These primary authorities are being (and have been) used to assist the research:

  1. GOAD’S ATLAS OF THE CITY OF TORONTO: editions 1884, 1890, 1894, 1899 and 1903
  2. CITY OF TORONTO ASSESSMENT RECORDS, ST DAVID’S WARD / WARD 2: 1880–1891, mixed sampling (dominantly 1890, 1891, 1894)
  3. CITY OF TORONTO ISSUED BUILDING PERMITS: post-1882
  4. CITY OF TORONTO DIRECTORY: edition 1891
  5. CITY OF TORONTO DEPT. OF PUBLIC WORKS PHOTOS: 6 Feb. 1935 – 27 July 1951

Findings

An 1890 inventory of today’s Regent Park and Cabbagetown — St. David’s Ward and, later, Ward 2 (inclusive of Plate 28 and the southern portion of Plate 27 in Goad’s Atlas) — yielded 55 laneway street candidates. Prevalence of laneways within the scope increased as one moved south towards Queen Street. The criteria for identifying laneways was refined as follows:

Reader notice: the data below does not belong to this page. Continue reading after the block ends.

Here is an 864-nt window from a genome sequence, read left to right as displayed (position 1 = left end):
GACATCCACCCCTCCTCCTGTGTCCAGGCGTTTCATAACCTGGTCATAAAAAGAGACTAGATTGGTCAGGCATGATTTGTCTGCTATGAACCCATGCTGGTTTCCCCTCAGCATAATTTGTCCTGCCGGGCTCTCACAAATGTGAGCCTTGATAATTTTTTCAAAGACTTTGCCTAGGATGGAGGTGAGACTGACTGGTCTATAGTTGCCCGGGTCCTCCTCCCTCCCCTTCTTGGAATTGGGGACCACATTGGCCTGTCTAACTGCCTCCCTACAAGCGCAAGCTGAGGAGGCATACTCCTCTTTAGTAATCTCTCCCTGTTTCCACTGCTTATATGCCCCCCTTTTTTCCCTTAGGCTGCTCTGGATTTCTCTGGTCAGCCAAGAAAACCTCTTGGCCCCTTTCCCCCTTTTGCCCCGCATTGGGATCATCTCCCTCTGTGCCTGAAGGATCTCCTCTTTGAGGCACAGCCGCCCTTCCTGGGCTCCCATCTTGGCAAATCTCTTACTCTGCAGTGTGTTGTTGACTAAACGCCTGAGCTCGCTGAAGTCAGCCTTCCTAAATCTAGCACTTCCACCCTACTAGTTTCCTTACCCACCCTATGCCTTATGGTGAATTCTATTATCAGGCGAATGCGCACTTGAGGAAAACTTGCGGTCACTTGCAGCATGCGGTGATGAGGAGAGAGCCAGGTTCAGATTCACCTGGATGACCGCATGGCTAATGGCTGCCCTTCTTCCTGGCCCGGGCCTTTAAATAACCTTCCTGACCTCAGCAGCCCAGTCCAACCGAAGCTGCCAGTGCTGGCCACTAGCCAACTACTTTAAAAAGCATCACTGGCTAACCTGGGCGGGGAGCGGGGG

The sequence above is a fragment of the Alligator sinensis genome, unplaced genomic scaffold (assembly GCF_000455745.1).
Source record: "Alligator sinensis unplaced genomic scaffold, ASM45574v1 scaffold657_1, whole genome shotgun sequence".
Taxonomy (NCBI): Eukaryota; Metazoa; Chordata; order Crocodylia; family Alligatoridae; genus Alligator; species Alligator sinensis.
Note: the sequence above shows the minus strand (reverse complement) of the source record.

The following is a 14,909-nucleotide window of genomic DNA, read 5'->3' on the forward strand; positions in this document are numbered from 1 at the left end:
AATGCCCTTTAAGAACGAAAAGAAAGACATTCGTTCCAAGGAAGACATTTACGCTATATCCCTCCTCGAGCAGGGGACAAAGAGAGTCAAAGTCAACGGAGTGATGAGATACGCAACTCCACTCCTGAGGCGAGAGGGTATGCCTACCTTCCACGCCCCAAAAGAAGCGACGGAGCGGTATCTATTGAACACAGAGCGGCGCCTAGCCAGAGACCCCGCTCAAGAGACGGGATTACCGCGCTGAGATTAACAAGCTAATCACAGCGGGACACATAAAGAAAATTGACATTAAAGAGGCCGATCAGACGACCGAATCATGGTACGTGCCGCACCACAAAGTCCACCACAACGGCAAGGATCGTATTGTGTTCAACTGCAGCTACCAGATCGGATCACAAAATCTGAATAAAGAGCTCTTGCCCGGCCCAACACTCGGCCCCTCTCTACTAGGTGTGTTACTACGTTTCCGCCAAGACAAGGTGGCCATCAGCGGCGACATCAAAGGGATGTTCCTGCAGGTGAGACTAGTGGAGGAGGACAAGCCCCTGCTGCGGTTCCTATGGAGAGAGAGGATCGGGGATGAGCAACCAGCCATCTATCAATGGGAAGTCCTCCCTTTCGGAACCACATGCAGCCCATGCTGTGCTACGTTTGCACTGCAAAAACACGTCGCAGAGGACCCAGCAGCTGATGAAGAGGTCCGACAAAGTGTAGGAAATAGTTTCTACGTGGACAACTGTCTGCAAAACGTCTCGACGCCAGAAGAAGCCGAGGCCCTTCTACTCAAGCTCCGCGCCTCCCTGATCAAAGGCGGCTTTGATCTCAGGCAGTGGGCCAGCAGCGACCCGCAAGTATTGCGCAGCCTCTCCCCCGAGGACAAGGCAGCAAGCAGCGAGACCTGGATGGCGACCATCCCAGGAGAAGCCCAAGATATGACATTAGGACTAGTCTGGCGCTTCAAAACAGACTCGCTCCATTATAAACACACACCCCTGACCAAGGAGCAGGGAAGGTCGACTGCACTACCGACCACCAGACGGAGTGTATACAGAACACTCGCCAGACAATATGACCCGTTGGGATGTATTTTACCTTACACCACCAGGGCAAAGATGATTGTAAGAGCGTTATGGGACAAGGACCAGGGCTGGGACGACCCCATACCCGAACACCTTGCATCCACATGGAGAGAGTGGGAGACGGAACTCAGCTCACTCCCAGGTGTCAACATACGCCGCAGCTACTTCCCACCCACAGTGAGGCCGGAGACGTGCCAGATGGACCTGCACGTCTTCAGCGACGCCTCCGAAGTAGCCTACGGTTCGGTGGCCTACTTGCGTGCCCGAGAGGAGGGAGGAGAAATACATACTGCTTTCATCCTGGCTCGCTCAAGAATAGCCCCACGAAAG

1. By establishing a baseline scale on the “standard” 66-foot street widths designated for main arterials within the City of Toronto (often demarcating boundary lines of former park lots and concessions), several narrower width streets were singled out;
  2. These candidates was culled by identifying an incidence of dead-end streets. It did not eliminate other candidates, but it helped to discern shared traits of subdivided lanes;
  3. Next, narrower streets (some as narrow as eleven feet — Hanover Place — spurring north from Queen) were evaluated on the presence of numbered addresses of lots facing these lanes (versus unnamed lanes with no lots or structures abutting these lanes);